The city of San Diego is preparing to defend its civil case against a real estate broker who bought shares of a company that owned a hotel he recommended the city buy.
Early this year, The San Diego Union-Tribune reported that two hotels purchased by the city to house homeless people appeared to cost taxpayers more than they should have paid.
Records showed that city officials agreed to buy two Residence Inns based on property valuations that were calculated prior to the COVID-19 pandemic.
The public-health crisis and worldwide lockdown drove the value of hotels down sharply, but the Housing Commission paid among the highest per-room costs of all hotels sold in the county last year, the Union-Tribune reported in February.
Three months later, the online news organization Voice of San Diego disclosed that real estate broker Jim Neil personally invested in a company that was selling one of the two properties he recommended the city purchase.
Neil made tens of thousands of dollars in profit on top of the commissions he and his firm collected from the Housing Commission, Voice of San Diego reported.
By August, City Attorney Mara Elliott had seen enough. She filed a lawsuit against Neil and his brokerage firm, claiming they had made fraudulent misrepresentations to the Housing Commission ahead of the purchase of two Residence Inn hotels.
She also accused the defendants of violating conflict-of-interest laws and having a prohibited financial interest in one of the two contracts in which they participated.
“The facts of this case are appalling, and the City Council is determined to get to the bottom of how millions of public dollars were spent,” Elliott said in announcing the lawsuit.
The legal complaint targeted Neil, Kidder Mathews Inc., RT San Diego LLC, and Chatham RIMV, the former owner of the Residence Inn on Hotel Circle, as defendants. The Housing Commission also bought another Residence Inn in Kearny Mesa last year.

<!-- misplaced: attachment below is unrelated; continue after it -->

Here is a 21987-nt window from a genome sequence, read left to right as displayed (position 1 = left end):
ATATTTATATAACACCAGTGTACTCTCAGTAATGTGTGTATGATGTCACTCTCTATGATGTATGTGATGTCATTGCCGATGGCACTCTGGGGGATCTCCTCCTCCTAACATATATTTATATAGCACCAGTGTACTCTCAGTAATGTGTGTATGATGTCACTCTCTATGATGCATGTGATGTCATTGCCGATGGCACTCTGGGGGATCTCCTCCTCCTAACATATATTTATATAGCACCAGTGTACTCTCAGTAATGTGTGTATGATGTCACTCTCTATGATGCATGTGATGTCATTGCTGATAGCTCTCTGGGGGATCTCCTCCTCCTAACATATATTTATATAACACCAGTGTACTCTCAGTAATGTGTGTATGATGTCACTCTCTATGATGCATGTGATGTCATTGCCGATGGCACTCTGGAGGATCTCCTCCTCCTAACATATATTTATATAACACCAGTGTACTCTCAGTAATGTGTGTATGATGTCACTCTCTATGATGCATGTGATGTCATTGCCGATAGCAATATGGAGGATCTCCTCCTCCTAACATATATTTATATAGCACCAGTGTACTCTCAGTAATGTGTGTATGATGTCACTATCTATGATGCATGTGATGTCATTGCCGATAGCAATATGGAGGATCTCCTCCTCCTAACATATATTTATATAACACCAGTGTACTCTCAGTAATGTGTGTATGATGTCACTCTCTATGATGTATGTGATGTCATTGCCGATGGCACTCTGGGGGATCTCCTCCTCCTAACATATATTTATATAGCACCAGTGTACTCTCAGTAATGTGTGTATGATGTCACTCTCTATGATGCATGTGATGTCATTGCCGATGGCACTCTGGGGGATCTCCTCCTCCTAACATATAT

After the lawsuit was announced, Neil said he had previously informed city officials that he held a personal investment in the company selling one of the two hotels.
“Mr. Neil informed the Housing Commission of his intention to purchase the stocks before the transaction and he was told there would be no issue with these actions by senior housing commission staff,” his public relations firm said in a statement.
Chatham RIMV is seeking to get the case dismissed. A hearing is scheduled next month.
The city paid $67 million for the Residence Inn on Hotel Circle — a sales price that came to $349,000 for each of 192 rooms. The deal also called for the city to pay a broker’s fee of just over $500,000 — an arrangement outside experts said was unusual.
Only one other hotel that changed hands in San Diego last year came close to that per-room cost — a boutique La Jolla bed-and-breakfast featuring 15 rooms that sold for $15.2 million, or $347,000 per room.
The other Residence Inn bought by the city, a 144-room hotel in Kearny Mesa, was purchased for $39.6 million. The sale cost $275,000 per room, the fifth-highest per-room cost of all hotels sold in San Diego in 2020.
Housing Commission officials defended the purchases earlier this year, citing the properties’ condition and noting that each unit had kitchenettes and other amenities suitable for housing homeless people.
But a few months later, the City Attorney’s Office sued over the deals. The case will next be heard in San Diego Superior Court on Jan. 28.